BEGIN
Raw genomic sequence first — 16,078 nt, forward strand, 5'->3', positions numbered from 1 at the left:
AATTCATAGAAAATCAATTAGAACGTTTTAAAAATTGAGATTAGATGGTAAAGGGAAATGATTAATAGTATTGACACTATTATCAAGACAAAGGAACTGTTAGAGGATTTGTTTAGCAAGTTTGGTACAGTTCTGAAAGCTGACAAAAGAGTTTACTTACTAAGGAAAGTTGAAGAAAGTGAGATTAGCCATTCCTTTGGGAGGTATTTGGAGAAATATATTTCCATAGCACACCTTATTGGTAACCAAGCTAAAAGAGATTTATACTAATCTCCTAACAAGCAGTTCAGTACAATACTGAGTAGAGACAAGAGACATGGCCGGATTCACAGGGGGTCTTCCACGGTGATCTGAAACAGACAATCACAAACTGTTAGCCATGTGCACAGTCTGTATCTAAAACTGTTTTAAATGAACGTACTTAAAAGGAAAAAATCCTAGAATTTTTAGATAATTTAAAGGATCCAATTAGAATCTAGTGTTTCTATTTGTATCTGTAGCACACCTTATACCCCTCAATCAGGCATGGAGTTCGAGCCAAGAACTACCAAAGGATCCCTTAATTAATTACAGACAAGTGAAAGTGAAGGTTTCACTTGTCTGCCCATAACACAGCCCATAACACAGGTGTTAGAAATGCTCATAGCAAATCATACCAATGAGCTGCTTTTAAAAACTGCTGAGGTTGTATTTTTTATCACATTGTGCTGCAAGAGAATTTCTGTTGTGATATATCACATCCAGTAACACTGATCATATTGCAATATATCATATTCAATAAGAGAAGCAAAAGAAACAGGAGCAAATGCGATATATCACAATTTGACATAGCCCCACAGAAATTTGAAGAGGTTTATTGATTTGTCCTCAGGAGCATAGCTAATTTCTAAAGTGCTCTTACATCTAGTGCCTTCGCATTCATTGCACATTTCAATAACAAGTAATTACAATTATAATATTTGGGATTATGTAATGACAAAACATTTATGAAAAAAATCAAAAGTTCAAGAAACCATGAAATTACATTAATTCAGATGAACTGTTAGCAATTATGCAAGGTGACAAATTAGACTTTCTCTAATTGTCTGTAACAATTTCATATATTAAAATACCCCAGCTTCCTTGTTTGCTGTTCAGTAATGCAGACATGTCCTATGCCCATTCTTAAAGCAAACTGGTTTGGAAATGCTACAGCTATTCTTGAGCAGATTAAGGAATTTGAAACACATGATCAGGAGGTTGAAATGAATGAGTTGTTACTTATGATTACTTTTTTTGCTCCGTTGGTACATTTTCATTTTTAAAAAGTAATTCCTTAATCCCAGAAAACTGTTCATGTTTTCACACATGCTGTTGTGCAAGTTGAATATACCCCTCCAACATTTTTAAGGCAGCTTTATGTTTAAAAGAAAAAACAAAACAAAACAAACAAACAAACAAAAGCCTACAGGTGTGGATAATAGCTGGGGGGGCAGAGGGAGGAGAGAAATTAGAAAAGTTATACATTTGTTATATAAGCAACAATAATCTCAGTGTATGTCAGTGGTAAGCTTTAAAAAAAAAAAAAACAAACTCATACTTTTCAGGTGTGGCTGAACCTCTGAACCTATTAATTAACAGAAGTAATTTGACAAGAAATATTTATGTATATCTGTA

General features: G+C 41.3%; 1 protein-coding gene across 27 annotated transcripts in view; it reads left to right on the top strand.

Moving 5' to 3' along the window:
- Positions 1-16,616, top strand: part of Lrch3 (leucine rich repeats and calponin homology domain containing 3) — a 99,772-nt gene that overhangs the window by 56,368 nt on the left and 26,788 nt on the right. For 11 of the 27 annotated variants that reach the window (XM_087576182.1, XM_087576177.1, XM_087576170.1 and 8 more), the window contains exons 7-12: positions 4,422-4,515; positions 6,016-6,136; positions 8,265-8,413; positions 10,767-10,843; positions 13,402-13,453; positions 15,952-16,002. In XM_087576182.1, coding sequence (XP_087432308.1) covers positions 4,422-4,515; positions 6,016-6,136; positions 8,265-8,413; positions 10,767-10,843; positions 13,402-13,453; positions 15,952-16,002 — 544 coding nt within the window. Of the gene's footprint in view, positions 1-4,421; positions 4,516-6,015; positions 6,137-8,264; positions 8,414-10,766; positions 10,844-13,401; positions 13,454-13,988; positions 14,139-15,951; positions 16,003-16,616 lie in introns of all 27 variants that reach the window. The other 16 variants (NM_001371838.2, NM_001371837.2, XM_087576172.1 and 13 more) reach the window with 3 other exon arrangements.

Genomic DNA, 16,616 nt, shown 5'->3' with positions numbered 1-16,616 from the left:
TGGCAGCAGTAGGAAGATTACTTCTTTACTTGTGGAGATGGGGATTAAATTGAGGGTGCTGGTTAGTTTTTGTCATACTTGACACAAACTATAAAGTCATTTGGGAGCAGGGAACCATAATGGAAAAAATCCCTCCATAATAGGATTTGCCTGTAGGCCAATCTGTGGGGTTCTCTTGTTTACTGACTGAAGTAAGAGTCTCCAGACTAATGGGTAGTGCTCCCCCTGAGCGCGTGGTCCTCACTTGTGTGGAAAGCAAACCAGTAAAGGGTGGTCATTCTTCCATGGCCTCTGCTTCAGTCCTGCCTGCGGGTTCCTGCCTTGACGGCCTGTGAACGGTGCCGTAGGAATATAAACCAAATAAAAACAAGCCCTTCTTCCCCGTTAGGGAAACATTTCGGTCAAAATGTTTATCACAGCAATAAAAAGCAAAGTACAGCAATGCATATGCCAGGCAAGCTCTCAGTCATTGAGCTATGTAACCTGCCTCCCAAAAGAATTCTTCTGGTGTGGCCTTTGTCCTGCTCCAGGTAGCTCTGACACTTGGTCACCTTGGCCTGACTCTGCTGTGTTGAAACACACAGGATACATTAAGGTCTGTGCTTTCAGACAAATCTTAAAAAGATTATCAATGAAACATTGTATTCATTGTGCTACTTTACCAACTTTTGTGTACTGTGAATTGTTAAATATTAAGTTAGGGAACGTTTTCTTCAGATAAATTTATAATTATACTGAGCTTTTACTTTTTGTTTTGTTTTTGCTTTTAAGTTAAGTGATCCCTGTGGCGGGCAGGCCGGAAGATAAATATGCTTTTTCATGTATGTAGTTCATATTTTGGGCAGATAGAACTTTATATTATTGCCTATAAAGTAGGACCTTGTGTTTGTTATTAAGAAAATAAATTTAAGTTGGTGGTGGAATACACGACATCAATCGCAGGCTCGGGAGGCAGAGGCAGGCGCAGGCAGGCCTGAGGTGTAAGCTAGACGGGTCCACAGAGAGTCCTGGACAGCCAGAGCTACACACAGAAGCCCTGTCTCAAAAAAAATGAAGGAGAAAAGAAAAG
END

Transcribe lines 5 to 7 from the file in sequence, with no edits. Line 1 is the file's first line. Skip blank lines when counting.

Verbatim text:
- Positions 1-16,616, top strand: part of Lrch3 (leucine rich repeats and calponin homology domain containing 3) — a 99,772-nt gene that overhangs the window by 56,368 nt on the left and 26,788 nt on the right. For 11 of the 27 annotated variants that reach the window (XM_087576182.1, XM_087576177.1, XM_087576170.1 and 8 more), the window contains exons 7-12: positions 4,422-4,515; positions 6,016-6,136; positions 8,265-8,413; positions 10,767-10,843; positions 13,402-13,453; positions 15,952-16,002. In XM_087576182.1, coding sequence (XP_087432308.1) covers positions 4,422-4,515; positions 6,016-6,136; positions 8,265-8,413; positions 10,767-10,843; positions 13,402-13,453; positions 15,952-16,002 — 544 coding nt within the window. Of the gene's footprint in view, positions 1-4,421; positions 4,516-6,015; positions 6,137-8,264; positions 8,414-10,766; positions 10,844-13,401; positions 13,454-13,988; positions 14,139-15,951; positions 16,003-16,616 lie in introns of all 27 variants that reach the window. The other 16 variants (NM_001371838.2, NM_001371837.2, XM_087576172.1 and 13 more) reach the window with 3 other exon arrangements.

Genomic DNA, 16,616 nt, shown 5'->3' with positions numbered 1-16,616 from the left:
TGGCAGCAGTAGGAAGATTACTTCTTTACTTGTGGAGATGGGGATTAAATTGAGGGTGCTGGTTAGTTTTTGTCATACTTGACACAAACTATAAAGTCATTTGGGAGCAGGGAACCATAATGGAAAAAATCCCTCCATAATAGGATTTGCCTGTAGGCCAATCTGTGGGGTTCTCTTGTTTACTGACTGAAGTAAGAGTCTCCAGACTAATGGGTAGTGCTCCCCCTGAGCGCGTGGTCCTCACTTGTGTGGAAAGCAAACCAGTAAAGGGTGGTCATTCTTCCATGGCCTCTGCTTCAGTCCTGCCTGCGGGTTCCTGCCTTGACGGCCTGTGAACGGTGCCGTAGGAATATAAACCAAATAAAAACAAGCCCTTCTTCCCCGTTAGGGAAACATTTCGGTCAAAATGTTTATCACAGCAATAAAAAGCAAAGTACAGCAATGCATATGCCAGGCAAGCTCTCAGTCATTGAGCTATGTAACCTGCCTCCCAAAAGAATTCTTCTGGTGTGGCCTTTGTCCTGCTCCAGGTAGCTCTGACACTTGGTCACCTTGGCCTGACTCTGCTGTGTTGAAACACACAGGATACATTAAGGTCTGTGCTTTCAGACAAATCTTAAAAAGATTATCAATGAAACATTGTATTCATTGTGCTACTTTACCAACTTTTGTGTACTGTGAATTGTTAAATATTAAGTTAGGGAACGTTTTCTTCAGATAAATTTATAATTATACTGAGCTTTTACTTTTTGTTTTGTTTTTGCTTTTAAGTTAAGTGATCCCTGTGGCGGGCAGGCCGGAAGATAAATATGCTTTTTCATGTATGTAGTTCATATTTTGGGCAGATAGAACTTTATATTATTGCCTATAAAGTAGGACCTTGTGTTTGTTATTAAGAAAATAAATTTAAGTTGGTGGTGGAATACACGACATCAATCGCAGGCTCGGGAGGCAGAGGCAGGCGCAGGCAGGCCTGAGGTGTAAGCTAGACGGGTCCACAGAGAGTCCTGGACAGCCAGAGCTACACACAGAAGCCCTGTCTCAAAAAAAATGAAGGAGAAAAGAAAAG